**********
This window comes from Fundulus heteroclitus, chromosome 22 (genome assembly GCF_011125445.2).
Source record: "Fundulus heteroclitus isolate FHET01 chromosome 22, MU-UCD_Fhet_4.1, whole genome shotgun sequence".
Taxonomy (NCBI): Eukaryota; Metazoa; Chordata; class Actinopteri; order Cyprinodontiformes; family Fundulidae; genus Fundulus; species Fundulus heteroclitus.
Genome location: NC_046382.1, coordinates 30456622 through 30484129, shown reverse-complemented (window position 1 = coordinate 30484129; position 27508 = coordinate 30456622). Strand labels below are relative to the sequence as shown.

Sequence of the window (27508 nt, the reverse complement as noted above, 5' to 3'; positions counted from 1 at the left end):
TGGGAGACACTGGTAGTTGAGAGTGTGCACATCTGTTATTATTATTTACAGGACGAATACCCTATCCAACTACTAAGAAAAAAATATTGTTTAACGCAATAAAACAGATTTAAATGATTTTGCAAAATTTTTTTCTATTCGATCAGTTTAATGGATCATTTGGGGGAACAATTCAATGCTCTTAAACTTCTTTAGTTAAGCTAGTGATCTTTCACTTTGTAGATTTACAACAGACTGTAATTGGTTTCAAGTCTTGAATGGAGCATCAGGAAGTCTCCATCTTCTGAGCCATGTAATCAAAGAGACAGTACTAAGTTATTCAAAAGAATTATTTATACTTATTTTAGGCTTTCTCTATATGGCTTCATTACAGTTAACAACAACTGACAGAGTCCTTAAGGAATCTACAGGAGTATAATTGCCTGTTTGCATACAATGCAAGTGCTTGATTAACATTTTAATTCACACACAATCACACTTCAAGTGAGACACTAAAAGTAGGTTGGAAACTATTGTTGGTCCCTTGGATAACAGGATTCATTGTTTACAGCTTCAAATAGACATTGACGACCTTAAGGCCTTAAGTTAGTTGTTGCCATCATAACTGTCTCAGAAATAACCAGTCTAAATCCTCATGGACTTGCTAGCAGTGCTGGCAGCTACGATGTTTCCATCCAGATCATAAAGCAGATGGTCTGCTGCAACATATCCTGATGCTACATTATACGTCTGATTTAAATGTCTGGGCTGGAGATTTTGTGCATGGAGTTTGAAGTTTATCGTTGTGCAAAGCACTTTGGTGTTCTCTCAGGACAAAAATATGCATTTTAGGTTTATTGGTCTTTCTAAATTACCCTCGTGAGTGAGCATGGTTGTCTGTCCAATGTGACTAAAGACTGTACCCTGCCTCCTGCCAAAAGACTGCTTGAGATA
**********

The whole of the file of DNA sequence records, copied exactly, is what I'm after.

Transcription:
This window comes from Fundulus heteroclitus, chromosome 22 (genome assembly GCF_011125445.2).
Source record: "Fundulus heteroclitus isolate FHET01 chromosome 22, MU-UCD_Fhet_4.1, whole genome shotgun sequence".
Taxonomy (NCBI): Eukaryota; Metazoa; Chordata; class Actinopteri; order Cyprinodontiformes; family Fundulidae; genus Fundulus; species Fundulus heteroclitus.
Genome location: NC_046382.1, coordinates 30456622 through 30484129, shown reverse-complemented (window position 1 = coordinate 30484129; position 27508 = coordinate 30456622). Strand labels below are relative to the sequence as shown.

Sequence of the window (27508 nt, the reverse complement as noted above, 5' to 3'; positions counted from 1 at the left end):
TGGGAGACACTGGTAGTTGAGAGTGTGCACATCTGTTATTATTATTTACAGGACGAATACCCTATCCAACTACTAAGAAAAAAATATTGTTTAACGCAATAAAACAGATTTAAATGATTTTGCAAAATTTTTTTCTATTCGATCAGTTTAATGGATCATTTGGGGGAACAATTCAATGCTCTTAAACTTCTTTAGTTAAGCTAGTGATCTTTCACTTTGTAGATTTACAACAGACTGTAATTGGTTTCAAGTCTTGAATGGAGCATCAGGAAGTCTCCATCTTCTGAGCCATGTAATCAAAGAGACAGTACTAAGTTATTCAAAAGAATTATTTATACTTATTTTAGGCTTTCTCTATATGGCTTCATTACAGTTAACAACAACTGACAGAGTCCTTAAGGAATCTACAGGAGTATAATTGCCTGTTTGCATACAATGCAAGTGCTTGATTAACATTTTAATTCACACACAATCACACTTCAAGTGAGACACTAAAAGTAGGTTGGAAACTATTGTTGGTCCCTTGGATAACAGGATTCATTGTTTACAGCTTCAAATAGACATTGACGACCTTAAGGCCTTAAGTTAGTTGTTGCCATCATAACTGTCTCAGAAATAACCAGTCTAAATCCTCATGGACTTGCTAGCAGTGCTGGCAGCTACGATGTTTCCATCCAGATCATAAAGCAGATGGTCTGCTGCAACATATCCTGATGCTACATTATACGTCTGATTTAAATGTCTGGGCTGGAGATTTTGTGCATGGAGTTTGAAGTTTATCGTTGTGCAAAGCACTTTGGTGTTCTCTCAGGACAAAAATATGCATTTTAGGTTTATTGGTCTTTCTAAATTACCCTCGTGAGTGAGCATGGTTGTCTGTCCAATGTGACTAAAGACTGTACCCTGCCTCCTGCCAAAAGACTGCTTGAGATA